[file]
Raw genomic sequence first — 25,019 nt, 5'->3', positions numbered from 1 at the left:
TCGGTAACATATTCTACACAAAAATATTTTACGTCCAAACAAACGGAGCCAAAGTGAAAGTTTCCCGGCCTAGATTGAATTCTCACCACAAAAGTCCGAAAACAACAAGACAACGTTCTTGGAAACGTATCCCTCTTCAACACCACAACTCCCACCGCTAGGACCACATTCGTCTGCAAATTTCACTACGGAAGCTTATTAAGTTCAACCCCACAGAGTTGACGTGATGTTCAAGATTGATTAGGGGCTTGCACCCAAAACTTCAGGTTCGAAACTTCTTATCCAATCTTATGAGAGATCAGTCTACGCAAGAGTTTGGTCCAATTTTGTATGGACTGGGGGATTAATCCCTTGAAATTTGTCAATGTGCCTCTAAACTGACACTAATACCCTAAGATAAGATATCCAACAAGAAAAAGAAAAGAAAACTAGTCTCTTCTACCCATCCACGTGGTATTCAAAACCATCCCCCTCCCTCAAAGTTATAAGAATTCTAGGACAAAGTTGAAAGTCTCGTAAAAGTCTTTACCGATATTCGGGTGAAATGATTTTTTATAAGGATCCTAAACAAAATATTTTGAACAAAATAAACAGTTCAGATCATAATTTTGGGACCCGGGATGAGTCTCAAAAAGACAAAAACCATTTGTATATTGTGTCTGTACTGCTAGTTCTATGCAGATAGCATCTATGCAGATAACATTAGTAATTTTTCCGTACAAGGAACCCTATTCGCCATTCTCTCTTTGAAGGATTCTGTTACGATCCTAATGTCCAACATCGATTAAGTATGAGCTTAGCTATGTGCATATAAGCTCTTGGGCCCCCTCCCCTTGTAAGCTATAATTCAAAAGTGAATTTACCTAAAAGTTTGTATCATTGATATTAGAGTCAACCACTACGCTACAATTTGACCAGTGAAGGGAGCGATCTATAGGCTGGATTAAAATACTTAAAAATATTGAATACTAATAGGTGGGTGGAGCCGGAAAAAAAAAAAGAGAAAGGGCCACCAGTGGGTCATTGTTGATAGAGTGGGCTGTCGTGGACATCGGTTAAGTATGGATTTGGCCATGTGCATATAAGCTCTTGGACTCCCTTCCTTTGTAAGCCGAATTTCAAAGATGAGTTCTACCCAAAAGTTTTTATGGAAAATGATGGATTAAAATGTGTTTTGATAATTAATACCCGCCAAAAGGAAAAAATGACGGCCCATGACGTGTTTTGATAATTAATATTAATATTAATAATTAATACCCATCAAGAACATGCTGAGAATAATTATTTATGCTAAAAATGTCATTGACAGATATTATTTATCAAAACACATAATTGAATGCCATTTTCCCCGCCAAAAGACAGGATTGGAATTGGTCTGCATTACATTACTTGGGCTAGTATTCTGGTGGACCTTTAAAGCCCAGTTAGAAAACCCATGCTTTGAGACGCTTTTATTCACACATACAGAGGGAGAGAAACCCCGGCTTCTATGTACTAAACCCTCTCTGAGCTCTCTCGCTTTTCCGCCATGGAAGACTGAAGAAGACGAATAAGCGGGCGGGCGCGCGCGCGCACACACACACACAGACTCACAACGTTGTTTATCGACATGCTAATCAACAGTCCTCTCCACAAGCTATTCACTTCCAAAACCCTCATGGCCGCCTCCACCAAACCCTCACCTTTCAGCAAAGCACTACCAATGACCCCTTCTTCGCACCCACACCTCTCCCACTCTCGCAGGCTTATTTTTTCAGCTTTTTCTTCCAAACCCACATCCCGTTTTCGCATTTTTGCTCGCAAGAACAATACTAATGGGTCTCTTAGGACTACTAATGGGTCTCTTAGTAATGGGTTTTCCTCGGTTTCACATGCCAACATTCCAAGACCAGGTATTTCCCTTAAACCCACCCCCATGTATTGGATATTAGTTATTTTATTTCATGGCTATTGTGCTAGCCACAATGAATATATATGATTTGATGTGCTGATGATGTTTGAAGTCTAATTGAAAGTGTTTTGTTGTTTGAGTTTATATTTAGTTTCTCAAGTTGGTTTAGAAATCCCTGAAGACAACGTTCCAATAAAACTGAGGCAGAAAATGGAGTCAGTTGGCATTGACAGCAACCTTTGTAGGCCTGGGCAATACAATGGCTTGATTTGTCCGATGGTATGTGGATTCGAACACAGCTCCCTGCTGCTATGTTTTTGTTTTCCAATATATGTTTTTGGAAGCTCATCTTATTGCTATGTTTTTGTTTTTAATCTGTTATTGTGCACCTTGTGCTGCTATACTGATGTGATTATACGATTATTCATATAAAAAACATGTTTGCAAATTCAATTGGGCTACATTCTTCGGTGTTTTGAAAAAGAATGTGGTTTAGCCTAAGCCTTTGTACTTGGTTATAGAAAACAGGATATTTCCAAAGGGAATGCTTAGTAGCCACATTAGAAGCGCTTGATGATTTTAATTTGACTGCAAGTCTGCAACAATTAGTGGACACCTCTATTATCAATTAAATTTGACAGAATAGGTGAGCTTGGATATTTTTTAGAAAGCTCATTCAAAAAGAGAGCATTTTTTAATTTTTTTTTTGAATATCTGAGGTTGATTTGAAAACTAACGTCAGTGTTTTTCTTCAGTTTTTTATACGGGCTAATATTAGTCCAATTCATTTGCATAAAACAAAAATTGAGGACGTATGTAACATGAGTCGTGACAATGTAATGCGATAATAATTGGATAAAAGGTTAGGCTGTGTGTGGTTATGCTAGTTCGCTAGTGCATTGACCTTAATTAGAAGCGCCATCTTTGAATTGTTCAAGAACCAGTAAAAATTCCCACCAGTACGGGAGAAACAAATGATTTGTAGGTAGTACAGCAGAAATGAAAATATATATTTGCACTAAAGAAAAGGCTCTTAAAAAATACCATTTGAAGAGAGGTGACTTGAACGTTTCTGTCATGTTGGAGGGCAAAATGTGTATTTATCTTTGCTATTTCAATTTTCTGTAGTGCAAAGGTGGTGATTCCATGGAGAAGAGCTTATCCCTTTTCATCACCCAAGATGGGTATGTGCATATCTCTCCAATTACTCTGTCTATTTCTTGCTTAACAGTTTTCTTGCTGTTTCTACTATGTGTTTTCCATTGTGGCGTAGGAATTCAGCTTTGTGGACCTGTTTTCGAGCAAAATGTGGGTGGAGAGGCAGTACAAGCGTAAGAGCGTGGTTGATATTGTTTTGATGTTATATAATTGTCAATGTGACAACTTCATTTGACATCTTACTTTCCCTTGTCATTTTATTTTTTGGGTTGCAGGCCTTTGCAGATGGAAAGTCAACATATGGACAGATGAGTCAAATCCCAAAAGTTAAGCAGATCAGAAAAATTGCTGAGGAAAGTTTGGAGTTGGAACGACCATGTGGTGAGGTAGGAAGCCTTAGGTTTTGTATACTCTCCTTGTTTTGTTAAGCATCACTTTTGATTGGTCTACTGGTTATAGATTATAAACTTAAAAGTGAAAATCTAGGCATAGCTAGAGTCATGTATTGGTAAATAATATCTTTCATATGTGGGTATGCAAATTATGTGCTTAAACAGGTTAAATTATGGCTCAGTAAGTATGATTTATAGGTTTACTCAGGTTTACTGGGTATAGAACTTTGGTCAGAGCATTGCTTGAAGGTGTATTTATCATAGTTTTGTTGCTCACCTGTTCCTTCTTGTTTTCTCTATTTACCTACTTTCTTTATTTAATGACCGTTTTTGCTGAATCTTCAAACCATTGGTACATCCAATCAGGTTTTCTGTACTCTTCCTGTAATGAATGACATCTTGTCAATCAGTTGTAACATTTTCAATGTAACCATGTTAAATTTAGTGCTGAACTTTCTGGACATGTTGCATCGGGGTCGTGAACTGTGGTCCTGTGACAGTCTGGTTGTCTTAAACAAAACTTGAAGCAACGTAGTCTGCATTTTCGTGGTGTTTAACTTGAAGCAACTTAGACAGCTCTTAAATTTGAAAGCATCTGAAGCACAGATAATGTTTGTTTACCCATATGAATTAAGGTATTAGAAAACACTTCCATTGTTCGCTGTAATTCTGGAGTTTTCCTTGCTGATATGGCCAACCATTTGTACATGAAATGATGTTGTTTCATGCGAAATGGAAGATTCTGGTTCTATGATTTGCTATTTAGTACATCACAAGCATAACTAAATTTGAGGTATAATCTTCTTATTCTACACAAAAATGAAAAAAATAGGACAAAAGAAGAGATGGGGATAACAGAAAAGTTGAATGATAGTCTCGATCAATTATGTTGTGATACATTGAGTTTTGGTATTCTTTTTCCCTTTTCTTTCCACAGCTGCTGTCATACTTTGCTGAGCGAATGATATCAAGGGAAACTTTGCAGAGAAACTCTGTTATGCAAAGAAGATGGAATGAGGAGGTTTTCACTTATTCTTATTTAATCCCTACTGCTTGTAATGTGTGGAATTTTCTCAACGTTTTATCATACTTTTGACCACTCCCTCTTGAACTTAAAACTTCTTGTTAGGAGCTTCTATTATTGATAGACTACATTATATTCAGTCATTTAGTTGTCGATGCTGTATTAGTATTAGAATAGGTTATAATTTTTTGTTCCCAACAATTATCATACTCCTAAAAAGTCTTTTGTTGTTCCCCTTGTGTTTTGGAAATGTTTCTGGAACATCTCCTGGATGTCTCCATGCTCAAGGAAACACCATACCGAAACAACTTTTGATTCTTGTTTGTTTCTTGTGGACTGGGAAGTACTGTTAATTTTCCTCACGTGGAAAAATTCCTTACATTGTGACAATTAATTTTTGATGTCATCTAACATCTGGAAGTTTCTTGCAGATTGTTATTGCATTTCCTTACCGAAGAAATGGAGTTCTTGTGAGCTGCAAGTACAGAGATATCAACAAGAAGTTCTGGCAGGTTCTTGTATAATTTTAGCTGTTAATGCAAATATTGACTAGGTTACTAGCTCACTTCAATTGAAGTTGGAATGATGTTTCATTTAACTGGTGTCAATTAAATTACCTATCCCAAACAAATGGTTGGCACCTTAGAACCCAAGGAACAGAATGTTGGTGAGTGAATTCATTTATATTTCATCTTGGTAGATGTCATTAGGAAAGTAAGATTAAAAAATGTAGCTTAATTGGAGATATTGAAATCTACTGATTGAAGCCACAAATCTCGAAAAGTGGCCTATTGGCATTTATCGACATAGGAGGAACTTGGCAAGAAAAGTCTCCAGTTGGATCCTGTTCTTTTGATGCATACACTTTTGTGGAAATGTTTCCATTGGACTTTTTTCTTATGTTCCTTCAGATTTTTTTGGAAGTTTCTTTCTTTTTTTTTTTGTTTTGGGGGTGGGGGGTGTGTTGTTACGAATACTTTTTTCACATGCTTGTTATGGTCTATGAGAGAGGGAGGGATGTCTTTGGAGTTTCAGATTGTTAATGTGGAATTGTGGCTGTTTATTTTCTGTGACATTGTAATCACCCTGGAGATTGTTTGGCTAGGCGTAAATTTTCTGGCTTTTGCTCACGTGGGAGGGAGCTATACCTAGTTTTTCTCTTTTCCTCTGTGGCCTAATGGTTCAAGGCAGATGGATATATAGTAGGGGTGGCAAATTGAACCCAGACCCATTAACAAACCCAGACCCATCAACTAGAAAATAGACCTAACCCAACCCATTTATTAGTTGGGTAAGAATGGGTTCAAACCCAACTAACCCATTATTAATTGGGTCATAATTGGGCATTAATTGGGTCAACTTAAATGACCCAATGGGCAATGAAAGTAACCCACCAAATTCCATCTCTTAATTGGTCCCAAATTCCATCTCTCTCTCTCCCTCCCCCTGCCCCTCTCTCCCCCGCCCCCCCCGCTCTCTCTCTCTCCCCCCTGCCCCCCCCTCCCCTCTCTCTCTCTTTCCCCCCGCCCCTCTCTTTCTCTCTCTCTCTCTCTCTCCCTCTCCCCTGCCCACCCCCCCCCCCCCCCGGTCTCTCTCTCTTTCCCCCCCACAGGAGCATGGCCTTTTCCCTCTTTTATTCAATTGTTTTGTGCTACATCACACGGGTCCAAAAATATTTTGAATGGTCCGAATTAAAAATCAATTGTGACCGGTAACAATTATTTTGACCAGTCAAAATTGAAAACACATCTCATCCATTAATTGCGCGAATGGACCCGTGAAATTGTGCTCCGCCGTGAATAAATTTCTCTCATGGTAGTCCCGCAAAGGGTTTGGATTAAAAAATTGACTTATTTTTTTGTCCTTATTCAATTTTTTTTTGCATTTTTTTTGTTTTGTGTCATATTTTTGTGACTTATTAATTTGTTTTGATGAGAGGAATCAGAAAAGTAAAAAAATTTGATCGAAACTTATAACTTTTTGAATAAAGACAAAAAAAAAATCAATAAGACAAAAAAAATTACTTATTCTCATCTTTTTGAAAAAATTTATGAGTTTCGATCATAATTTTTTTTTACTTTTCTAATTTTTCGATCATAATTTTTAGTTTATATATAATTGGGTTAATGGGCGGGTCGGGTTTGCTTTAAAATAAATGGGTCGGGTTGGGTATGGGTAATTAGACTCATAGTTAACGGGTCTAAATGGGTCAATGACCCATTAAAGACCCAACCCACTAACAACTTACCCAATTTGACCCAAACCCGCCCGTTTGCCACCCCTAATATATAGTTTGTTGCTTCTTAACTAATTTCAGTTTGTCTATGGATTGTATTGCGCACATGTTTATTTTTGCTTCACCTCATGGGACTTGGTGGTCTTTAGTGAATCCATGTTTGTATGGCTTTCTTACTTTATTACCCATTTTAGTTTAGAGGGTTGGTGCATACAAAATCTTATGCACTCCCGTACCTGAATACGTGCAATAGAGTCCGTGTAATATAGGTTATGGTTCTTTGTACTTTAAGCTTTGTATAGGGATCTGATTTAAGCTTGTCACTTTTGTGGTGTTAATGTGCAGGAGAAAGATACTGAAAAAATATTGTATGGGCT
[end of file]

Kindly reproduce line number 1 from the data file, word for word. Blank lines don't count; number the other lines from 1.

Raw genomic sequence first — 25,019 nt, 5'->3', positions numbered from 1 at the left: